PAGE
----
Commenter
      KittyKat
      Date and time
      September 13, 2013, 9:35AM
      • Books, like radio before TV, aren't going to go out of fashion just because something new has come along.

        My issue with print books, mainly here in Australia, is the ridiculous amount of money they cost. $30 for a paperback is just simply not acceptable when i can download an epub from the UK for $15 equivalent for my Kobo.

        eReaders (Not tablets or anything else requiring a back light) also have the benefit of being small, portable and the battery can last months. You can fit heaps of books on them, and some even come with 100 classics for free. You can also download out of copy write for free and view at your leisure.

        Saying that at least you can dry a book off when you drop it in the bath. Not so much an eReader :)

        Commenter
        Yeah Yeah Yeah
        Location
        Melbourne
        Date and time
        September 13, 2013, 11:24AM
        • Books, like radio before TV, aren't going to go out of fashion just because something new has come along.

          My issue with print books, mainly here in Australia, is the ridiculous amount of money they cost. $30 for a paperback is just simply not acceptable when i can download an epub from the UK for $15 equivalent for my Kobo.

          eReaders (Not tablets or anything else requiring a back light) also have the benefit of being small, portable and the battery can last months. You can fit heaps of books on them, and some even come with 100 classics for free. You can also download out of copy write for free and view at your leisure.

          Saying that at least you can dry a book off when you drop it in the bath. Not so much an eReader :)

          Commenter
          Yeah Yeah Yeah
          Location
          Melbourne
          Date and time
          September 13, 2013, 11:39AM
          • Dom, somebody is already selling waterproofed Kindle Paperwhites... http://waterfi.com/waterproof-kindle :-)

            Commenter
            itgrrl
            Location
            Canberra
            Date and time
            September 13, 2013, 12:04PM
            • There's a limit to how much space you can reasonably expect to devote to books in your home. Once I hit six bulging bookcases I realized I had to switch to e-books or start getting rid of my collection. Since I'd already pared down my collection when we moved house I wasn't willing to get rid of any more. So it's e-books for me.

              Commenter
              TK
              Date and time
              September 13, 2013, 12:12PM
              • Great article. I agree that the purchasing and reading experience is a lot more enjoyable with a "P-book" and love the bundled idea.
                I do think e-books have significant advantages in some cases. I have really appreciated my family's e-book library when we moved house recently and there were fewer heavy boxes to deal with. E-books also win if a number of family members want to read a new release as soon as it comes out. One purchase, multiple readers. I also feel better about e-books when considering the environmental impact of large stacks of p-books as in the picture accompanying this article. I realise that there are high environmental costs in manufacturing e-readers and that there are also ongoing operational costs so I'm not really sure which wins in the end. Lastly, there is the cost factor to consider. As much as I like to support local bookshops, buying a p-book in Australia is an expensive way to read.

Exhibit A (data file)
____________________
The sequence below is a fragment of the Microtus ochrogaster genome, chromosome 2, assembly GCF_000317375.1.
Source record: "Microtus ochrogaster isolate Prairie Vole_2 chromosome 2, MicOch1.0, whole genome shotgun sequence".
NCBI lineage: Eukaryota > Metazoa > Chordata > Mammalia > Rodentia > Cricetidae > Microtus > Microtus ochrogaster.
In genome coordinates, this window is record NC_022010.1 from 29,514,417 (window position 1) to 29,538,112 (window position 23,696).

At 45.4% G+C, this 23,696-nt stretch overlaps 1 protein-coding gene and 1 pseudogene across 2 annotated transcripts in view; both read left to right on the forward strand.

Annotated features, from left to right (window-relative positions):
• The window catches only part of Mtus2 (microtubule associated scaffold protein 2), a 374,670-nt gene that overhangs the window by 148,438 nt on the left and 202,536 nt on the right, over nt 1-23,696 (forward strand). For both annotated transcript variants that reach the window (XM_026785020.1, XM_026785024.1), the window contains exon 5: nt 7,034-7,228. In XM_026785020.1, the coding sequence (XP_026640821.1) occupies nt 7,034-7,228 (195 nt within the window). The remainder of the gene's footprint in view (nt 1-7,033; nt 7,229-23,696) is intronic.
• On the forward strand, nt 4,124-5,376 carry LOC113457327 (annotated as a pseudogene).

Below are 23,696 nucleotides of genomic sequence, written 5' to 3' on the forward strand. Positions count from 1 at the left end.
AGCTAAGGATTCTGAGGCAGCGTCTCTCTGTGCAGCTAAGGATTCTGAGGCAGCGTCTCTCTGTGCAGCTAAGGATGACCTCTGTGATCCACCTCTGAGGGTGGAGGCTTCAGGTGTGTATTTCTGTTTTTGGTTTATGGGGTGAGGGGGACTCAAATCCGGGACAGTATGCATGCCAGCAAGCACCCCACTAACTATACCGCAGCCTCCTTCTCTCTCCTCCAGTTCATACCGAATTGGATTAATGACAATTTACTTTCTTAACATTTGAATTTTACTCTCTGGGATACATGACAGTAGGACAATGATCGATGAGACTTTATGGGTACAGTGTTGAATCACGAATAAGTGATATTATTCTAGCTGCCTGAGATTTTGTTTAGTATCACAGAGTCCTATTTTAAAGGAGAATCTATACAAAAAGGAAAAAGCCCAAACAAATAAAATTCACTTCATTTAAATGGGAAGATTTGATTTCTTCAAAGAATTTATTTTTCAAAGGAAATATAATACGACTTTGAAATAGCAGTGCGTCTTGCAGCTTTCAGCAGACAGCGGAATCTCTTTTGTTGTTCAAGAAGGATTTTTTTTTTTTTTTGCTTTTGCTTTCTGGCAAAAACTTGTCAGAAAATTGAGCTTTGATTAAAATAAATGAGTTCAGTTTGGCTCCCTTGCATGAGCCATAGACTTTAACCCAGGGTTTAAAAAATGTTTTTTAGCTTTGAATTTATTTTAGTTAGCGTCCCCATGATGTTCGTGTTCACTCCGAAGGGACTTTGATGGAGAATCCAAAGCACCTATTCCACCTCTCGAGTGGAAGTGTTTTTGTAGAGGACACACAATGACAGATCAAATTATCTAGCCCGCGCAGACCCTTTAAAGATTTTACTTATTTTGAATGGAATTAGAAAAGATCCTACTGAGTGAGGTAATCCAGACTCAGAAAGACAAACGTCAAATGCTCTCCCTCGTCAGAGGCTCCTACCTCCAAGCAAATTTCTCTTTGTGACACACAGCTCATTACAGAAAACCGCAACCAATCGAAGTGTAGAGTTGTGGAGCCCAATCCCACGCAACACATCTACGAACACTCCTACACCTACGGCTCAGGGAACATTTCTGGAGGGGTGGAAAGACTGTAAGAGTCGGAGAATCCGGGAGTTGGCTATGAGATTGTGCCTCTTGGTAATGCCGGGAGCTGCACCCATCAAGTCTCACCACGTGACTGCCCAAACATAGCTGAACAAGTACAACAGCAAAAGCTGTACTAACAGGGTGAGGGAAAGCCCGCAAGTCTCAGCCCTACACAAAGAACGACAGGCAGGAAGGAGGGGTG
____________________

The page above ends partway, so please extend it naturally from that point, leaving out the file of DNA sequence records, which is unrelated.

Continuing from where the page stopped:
Commenter
                Otto7
                Date and time
                September 13, 2013, 12:13PM
                • Physical books, like horses, blacksmithing and hand-glassblowing, is something that is steadily moving to a boutique industry, rather than being a mass-market product. They are replaced by a different, more efficient technology, but still retain a smaller, more specialised niche among fans.

                  Instead of being a fundamental thing that everybody had and needed, they move to being more specialised, being purchased and consumed for specific purposes and by specific people. Rather than piles of cheap paperbacks everywhere, you'll start to see a few for specific situations (such as reading in the bath), and the rest of the collection will be just that - collector's items and items to be individually valued.

                  Commenter
                  DM
                  Date and time
                  September 13, 2013, 12:18PM
                  • Totally agree, I love running my eye over my bookshelves and finding an old friend I haven't read in a while!

                    Dom I have just bought my wall to wall shelves with a ladder and have had them installed in my room, the chair is next!!

                    Commenter
                    Jenny
                    Location
                    Hawthorn
                    Date and time
                    September 13, 2013, 1:02PM
                    • Great article Dom. I recently had to cull my collection built up over some 45 years, after succumbing to increasingly more strident demands from my wife. The collection was a little sad, having been dispatched to the garage in boxes by the older two of my three kids as they increased the size of their teenagers' retreat. Neither inherited my love of reading.
                      It took me a week to determine what would go and what would stay. That process brought floods of memories, and proved very difficult. In the end, I delivered about 500 pre-loved tomes, mostly novels, but with some school texts thrown in, to the local St Vinnies. The parting was made a little easier when I caught sight of two of the St V's staff excitedly opening the first box and showing a couple of literary gems to their colleagues. They will be loved again, and assist a good cause in the meantime.
                      My youngest daughter does share my love of books and reading, but as luck would have it, lost her sight at 13, and now relies on talking e-books, except when I am home to read to her from a "real" book.
                      She alone in the home understands the trauma of what I have just done, and is now a keen creative writer.
                      Long live p-bookshops!

                      Commenter
                      A grieving reader
                      Date and time
                      September 13, 2013, 1:21PM

                      More comments

                      Comments are now closed